The first major verdict has been issued in the long-running feud between Google-owned YouTube and Viacom over copyright-infringement accusations, with a federal judge tossing out Viacom's $1 billion lawsuit and ruling that YouTube is in the clear.
It\'s been a bone of contention almost from the start: users uploading copyrighted content to YouTube. Joe Random would save a clip of "The Daily Show" to his PC, then upload it to the site for the rest of the world to consume. Viacom (which owns "The Daily Show") would protest and demand that YouTube take the clips offline, which it would do in relatively short order. But the process would repeat, with thousands of such clips hitting the Web every day, and YouTube complying, taking down whatever content Viacom asked them to remove.
It didn’t take long, though, for Viacom to sue. In 2007 (shortly after YouTube was acquired by the deep-pocketed Google), it asked for $1 billion in damages for copyright violation, arguing (in part) that YouTube induced users to violate its copyrights. The issue has since bounced back and forth from hearing to hearing, with the primary arguments on either side generally holding (a) that YouTube knew that infringing materials were being uploaded and refused to stop the practice and (b) that Viacom was actually uploading material itself to promote its shows.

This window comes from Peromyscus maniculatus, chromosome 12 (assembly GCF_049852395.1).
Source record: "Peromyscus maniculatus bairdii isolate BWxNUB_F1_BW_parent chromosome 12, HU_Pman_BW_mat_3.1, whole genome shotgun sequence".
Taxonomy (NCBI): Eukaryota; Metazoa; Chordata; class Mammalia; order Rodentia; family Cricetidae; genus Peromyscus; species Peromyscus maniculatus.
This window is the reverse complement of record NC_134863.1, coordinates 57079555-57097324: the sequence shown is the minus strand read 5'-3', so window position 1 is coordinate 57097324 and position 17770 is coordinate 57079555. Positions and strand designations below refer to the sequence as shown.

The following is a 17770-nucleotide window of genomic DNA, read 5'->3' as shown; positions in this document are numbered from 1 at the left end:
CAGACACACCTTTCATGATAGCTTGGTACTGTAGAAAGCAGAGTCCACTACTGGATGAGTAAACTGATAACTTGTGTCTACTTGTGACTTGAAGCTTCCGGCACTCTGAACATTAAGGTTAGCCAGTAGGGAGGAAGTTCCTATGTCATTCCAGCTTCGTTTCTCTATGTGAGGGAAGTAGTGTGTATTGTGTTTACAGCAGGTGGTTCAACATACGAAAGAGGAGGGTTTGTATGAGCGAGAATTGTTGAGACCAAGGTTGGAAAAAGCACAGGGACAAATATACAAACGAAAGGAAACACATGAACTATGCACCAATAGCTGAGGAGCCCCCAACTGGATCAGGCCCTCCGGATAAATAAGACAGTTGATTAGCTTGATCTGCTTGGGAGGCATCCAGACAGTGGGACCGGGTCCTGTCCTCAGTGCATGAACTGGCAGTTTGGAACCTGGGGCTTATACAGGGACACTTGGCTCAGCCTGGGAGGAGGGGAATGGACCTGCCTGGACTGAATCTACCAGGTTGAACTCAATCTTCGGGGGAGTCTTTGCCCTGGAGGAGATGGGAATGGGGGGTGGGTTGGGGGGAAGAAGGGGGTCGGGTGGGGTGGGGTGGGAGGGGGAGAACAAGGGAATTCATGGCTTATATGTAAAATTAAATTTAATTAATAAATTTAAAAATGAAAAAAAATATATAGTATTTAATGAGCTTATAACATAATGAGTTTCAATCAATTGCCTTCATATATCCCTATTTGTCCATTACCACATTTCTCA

It’s been quite the predicament, and now, three years later, we’re finally seeing some closure: Judge Louis Stanton wrote that YouTube is not liable for the infringement, citing “safe harbor” rules that have long protected operators of online message boards and other Web services, protecting them from liability for the actions of their users. Craigslist is perhaps the most famous company to rely on safe-harbor laws, arguing that, while it monitors its site the best it can, potentially illegal activity promoted there is the responsibility of those posting it, not that of Craigslist itself.
Viacom naturally says it plans to appeal, and the ruling could easily go the other way next time if a more copyright-friendly judge picks it up. This is a major issue that could ultimately make its way to the Supreme Court, as neither side in this fight seems willing to budge. Too much is at stake for both parties.
— Christopher Null is a technology writer for Yahoo! News.